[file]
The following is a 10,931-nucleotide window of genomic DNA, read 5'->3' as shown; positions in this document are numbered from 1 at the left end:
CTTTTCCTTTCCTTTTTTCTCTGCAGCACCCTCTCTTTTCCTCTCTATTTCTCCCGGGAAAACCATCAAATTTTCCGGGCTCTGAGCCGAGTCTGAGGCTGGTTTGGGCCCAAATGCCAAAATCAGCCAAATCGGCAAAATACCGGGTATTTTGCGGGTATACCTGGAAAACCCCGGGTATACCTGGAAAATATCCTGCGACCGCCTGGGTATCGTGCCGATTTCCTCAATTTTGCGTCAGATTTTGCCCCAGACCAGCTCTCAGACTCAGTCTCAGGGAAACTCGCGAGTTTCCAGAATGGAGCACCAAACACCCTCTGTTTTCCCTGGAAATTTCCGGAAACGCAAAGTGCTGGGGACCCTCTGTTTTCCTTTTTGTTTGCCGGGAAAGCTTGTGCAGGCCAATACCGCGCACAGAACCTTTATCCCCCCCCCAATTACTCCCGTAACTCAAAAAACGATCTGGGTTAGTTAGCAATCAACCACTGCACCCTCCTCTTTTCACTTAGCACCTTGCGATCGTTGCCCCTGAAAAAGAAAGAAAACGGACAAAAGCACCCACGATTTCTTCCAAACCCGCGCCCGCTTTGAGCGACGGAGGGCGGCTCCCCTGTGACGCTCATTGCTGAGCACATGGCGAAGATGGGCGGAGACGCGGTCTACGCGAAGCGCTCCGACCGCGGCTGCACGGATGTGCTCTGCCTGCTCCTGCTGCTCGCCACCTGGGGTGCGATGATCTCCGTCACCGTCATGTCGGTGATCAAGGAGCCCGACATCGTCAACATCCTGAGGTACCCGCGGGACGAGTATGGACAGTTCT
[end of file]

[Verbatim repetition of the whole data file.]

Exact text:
The following is a 10,931-nucleotide window of genomic DNA, read 5'->3' as shown; positions in this document are numbered from 1 at the left end:
CTTTTCCTTTCCTTTTTTCTCTGCAGCACCCTCTCTTTTCCTCTCTATTTCTCCCGGGAAAACCATCAAATTTTCCGGGCTCTGAGCCGAGTCTGAGGCTGGTTTGGGCCCAAATGCCAAAATCAGCCAAATCGGCAAAATACCGGGTATTTTGCGGGTATACCTGGAAAACCCCGGGTATACCTGGAAAATATCCTGCGACCGCCTGGGTATCGTGCCGATTTCCTCAATTTTGCGTCAGATTTTGCCCCAGACCAGCTCTCAGACTCAGTCTCAGGGAAACTCGCGAGTTTCCAGAATGGAGCACCAAACACCCTCTGTTTTCCCTGGAAATTTCCGGAAACGCAAAGTGCTGGGGACCCTCTGTTTTCCTTTTTGTTTGCCGGGAAAGCTTGTGCAGGCCAATACCGCGCACAGAACCTTTATCCCCCCCCCAATTACTCCCGTAACTCAAAAAACGATCTGGGTTAGTTAGCAATCAACCACTGCACCCTCCTCTTTTCACTTAGCACCTTGCGATCGTTGCCCCTGAAAAAGAAAGAAAACGGACAAAAGCACCCACGATTTCTTCCAAACCCGCGCCCGCTTTGAGCGACGGAGGGCGGCTCCCCTGTGACGCTCATTGCTGAGCACATGGCGAAGATGGGCGGAGACGCGGTCTACGCGAAGCGCTCCGACCGCGGCTGCACGGATGTGCTCTGCCTGCTCCTGCTGCTCGCCACCTGGGGTGCGATGATCTCCGTCACCGTCATGTCGGTGATCAAGGAGCCCGACATCGTCAACATCCTGAGGTACCCGCGGGACGAGTATGGACAGTTCT